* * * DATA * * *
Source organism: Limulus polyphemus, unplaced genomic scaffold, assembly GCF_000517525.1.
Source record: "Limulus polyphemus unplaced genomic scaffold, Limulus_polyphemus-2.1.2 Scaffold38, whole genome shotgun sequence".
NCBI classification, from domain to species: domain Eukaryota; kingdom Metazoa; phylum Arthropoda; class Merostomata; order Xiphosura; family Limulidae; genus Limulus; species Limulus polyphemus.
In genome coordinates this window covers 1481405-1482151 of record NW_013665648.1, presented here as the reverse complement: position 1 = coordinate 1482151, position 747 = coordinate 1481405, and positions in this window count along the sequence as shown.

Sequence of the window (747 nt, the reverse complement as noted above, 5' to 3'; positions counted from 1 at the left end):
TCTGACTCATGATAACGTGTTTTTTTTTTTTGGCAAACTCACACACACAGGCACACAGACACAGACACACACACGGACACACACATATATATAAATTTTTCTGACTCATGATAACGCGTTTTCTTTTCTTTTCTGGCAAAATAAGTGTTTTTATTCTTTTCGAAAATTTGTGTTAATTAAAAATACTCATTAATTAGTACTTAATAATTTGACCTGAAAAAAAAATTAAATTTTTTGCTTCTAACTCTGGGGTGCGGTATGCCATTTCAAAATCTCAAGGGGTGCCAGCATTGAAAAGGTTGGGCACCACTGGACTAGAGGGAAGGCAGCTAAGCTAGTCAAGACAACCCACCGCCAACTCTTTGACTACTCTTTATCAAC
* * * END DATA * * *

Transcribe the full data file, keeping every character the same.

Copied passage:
Source organism: Limulus polyphemus, unplaced genomic scaffold, assembly GCF_000517525.1.
Source record: "Limulus polyphemus unplaced genomic scaffold, Limulus_polyphemus-2.1.2 Scaffold38, whole genome shotgun sequence".
NCBI classification, from domain to species: domain Eukaryota; kingdom Metazoa; phylum Arthropoda; class Merostomata; order Xiphosura; family Limulidae; genus Limulus; species Limulus polyphemus.
In genome coordinates this window covers 1481405-1482151 of record NW_013665648.1, presented here as the reverse complement: position 1 = coordinate 1482151, position 747 = coordinate 1481405, and positions in this window count along the sequence as shown.

Sequence of the window (747 nt, the reverse complement as noted above, 5' to 3'; positions counted from 1 at the left end):
TCTGACTCATGATAACGTGTTTTTTTTTTTTGGCAAACTCACACACACAGGCACACAGACACAGACACACACACGGACACACACATATATATAAATTTTTCTGACTCATGATAACGCGTTTTCTTTTCTTTTCTGGCAAAATAAGTGTTTTTATTCTTTTCGAAAATTTGTGTTAATTAAAAATACTCATTAATTAGTACTTAATAATTTGACCTGAAAAAAAAATTAAATTTTTTGCTTCTAACTCTGGGGTGCGGTATGCCATTTCAAAATCTCAAGGGGTGCCAGCATTGAAAAGGTTGGGCACCACTGGACTAGAGGGAAGGCAGCTAAGCTAGTCAAGACAACCCACCGCCAACTCTTTGACTACTCTTTATCAAC